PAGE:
Paul Kagame was elected for a third term as president of Rwanda, scoring 98 percent of the vote amid what critics and rights groups say are widespread human rights abuses, a muzzling of independent media and suppression of political opposition.
With 80 percent of votes counted from Friday’s election, the 59-year-old former guerrilla leader had secured 98.66 percent, the National Electoral Commission’s Executive secretary Charles Munyaneza told a news conference.
There had been little doubt that the 59-year-old would return to the helm of the east African nation which he has ruled with an iron fist since the end of the 1994 genocide, when an estimated 800,000 people Tutsis and moderate Hutus were killed.
Kagame has won international plaudits for presiding over a peaceful and rapid economic recovery in the Central African nation since the genocide.
“We expect that even if we get 100 percent of votes, there will not be any change,” he said.
The board expects turnout to have topped 90 percent in the East African country of 12 million people, in an election that fielded only a single opposition candidate, Frank Habineza, and an independent.
Kagame said he would work to sustain economic growth in the tiny nation.
“This is another seven years to take care of issues that affect Rwandans and ensure that we become real Rwandans who are (economically) developing,” he said in a speech broadcast live on television.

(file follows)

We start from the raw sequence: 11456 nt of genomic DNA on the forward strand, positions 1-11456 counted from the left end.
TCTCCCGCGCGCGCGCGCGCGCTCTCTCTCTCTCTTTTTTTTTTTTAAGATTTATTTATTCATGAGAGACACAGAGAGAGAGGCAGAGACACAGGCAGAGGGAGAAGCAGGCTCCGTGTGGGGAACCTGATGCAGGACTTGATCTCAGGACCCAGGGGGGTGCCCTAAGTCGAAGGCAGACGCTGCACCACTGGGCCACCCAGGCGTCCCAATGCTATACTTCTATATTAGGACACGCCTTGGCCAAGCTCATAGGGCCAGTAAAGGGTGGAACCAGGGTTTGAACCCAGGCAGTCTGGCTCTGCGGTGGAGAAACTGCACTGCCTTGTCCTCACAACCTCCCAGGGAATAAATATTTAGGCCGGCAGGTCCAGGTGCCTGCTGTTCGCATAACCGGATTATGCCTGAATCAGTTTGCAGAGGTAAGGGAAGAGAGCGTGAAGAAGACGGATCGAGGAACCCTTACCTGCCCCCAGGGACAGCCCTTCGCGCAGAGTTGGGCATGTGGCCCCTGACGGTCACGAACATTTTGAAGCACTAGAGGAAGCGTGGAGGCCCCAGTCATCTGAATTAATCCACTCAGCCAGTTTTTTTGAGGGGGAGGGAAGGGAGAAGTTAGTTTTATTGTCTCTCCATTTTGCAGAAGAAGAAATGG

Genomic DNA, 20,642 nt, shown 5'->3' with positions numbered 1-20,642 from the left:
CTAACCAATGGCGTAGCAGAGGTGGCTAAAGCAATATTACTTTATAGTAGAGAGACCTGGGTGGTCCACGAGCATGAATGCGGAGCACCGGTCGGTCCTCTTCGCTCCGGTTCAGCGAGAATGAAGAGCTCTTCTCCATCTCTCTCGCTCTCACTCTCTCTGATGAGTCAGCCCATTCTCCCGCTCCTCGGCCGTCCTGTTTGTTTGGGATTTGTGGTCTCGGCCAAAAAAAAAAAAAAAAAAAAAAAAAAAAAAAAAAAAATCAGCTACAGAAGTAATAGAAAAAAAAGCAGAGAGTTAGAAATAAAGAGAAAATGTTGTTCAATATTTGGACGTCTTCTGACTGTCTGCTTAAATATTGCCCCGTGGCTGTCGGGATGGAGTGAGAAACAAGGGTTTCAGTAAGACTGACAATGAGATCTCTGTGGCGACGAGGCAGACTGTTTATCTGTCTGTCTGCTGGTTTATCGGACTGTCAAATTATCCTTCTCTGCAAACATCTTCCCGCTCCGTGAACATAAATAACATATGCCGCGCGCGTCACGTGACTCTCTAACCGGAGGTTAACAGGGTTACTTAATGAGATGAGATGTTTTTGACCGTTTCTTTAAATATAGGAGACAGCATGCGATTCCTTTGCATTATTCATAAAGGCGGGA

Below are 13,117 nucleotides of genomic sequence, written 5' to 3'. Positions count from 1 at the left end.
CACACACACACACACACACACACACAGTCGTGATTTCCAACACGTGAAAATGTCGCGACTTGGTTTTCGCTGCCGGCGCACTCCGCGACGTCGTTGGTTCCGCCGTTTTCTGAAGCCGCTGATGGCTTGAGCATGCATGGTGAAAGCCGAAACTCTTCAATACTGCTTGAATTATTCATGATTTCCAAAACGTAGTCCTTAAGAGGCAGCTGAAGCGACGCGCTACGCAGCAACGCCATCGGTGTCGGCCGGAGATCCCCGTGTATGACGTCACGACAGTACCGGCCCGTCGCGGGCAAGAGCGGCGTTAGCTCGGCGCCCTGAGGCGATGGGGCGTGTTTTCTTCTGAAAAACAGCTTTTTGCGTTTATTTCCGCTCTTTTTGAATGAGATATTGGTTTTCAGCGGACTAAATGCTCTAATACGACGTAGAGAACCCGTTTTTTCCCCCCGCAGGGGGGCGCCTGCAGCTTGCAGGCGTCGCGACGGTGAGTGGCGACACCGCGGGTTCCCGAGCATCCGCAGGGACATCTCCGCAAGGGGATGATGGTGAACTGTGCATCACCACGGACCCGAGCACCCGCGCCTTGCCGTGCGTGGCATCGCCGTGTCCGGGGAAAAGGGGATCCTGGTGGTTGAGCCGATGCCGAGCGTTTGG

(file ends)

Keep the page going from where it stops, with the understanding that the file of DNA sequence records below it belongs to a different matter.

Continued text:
“I am very pleased. I had hoped for this victory,” said Yvette Uwineza, a 36-year-old computer scientist. “The continuity is reassuring,” she said, crediting Kagame with developing the country and creating “a better life for Rwandans.”
Under his rule, some dissidents were killed after fleeing abroad, in cases that remain unsolved. The government denies any involvement.
Kagame, a commander who led Tutsi rebel forces into Rwanda to end the 1994 genocide, banned the use of tribal terms after becoming president.
He won the last election in 2010 with 93 percent of the vote and had said during this campaign for a further seven-year term that he again expected an outright victory.
Habineza, who has so far won 0.45 percent of the early count, had promised to set up a tribunal to retry dissidents whose convictions by Rwandan courts have been criticized as politically motivated.
Another would-be opponent, Diane Rwigara, was disqualified by the election board despite her insistence that she met all the requirements to run.
Rwandans celebrated Kagame’s win in muted fashion, with no spontaneous large gatherings in the disciplined nation.
Inside a gymnasium in the capital music and dancers entertained hundreds of party loyalists who celebrated into the morning.
“We are celebrating the presidential election,” said one young man as he danced. “We are celebrating Paul Kagame!” another yelled out next to him.
The lanky former guerilla fighter is one of Africa’s most divisive leaders, with some hailing him as a visionary while critics see a despot aiming to become one of the continent’s presidents-for-life.
Kagame is credited with a remarkable turnaround in the shattered nation, which boasts annual economic growth of about seven percent, is safe, clean and does not tolerate corruption. Rwanda also has the highest number of female lawmakers in the world.
However rights groups accuse Kagame of ruling through fear, relying on systematic repression of the opposition, free speech and the media.
Kagame’s critics have ended up jailed, forced into exile or assassinated. Few Rwandans would dare to openly speak against him.